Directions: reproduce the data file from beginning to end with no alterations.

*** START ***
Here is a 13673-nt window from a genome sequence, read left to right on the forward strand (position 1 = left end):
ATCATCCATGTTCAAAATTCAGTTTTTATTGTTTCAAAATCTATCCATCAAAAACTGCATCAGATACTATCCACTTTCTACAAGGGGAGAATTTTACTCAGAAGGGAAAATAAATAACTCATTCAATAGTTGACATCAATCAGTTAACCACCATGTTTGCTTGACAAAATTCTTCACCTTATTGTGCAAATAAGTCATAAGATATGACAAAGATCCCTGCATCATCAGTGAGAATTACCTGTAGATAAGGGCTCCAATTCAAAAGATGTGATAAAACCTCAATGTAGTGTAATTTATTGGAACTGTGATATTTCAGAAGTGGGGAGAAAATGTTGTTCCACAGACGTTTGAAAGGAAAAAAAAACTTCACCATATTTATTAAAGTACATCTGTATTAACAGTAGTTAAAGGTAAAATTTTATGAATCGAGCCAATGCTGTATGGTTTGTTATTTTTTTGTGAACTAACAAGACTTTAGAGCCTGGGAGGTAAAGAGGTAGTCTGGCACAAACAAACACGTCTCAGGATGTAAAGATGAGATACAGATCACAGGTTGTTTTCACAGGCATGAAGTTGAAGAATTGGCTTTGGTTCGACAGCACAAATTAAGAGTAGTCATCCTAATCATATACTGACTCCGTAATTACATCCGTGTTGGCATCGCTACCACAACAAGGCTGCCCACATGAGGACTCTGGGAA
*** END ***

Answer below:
Here is a 13673-nt window from a genome sequence, read left to right on the forward strand (position 1 = left end):
ATCATCCATGTTCAAAATTCAGTTTTTATTGTTTCAAAATCTATCCATCAAAAACTGCATCAGATACTATCCACTTTCTACAAGGGGAGAATTTTACTCAGAAGGGAAAATAAATAACTCATTCAATAGTTGACATCAATCAGTTAACCACCATGTTTGCTTGACAAAATTCTTCACCTTATTGTGCAAATAAGTCATAAGATATGACAAAGATCCCTGCATCATCAGTGAGAATTACCTGTAGATAAGGGCTCCAATTCAAAAGATGTGATAAAACCTCAATGTAGTGTAATTTATTGGAACTGTGATATTTCAGAAGTGGGGAGAAAATGTTGTTCCACAGACGTTTGAAAGGAAAAAAAAACTTCACCATATTTATTAAAGTACATCTGTATTAACAGTAGTTAAAGGTAAAATTTTATGAATCGAGCCAATGCTGTATGGTTTGTTATTTTTTTGTGAACTAACAAGACTTTAGAGCCTGGGAGGTAAAGAGGTAGTCTGGCACAAACAAACACGTCTCAGGATGTAAAGATGAGATACAGATCACAGGTTGTTTTCACAGGCATGAAGTTGAAGAATTGGCTTTGGTTCGACAGCACAAATTAAGAGTAGTCATCCTAATCATATACTGACTCCGTAATTACATCCGTGTTGGCATCGCTACCACAACAAGGCTGCCCACATGAGGACTCTGGGAA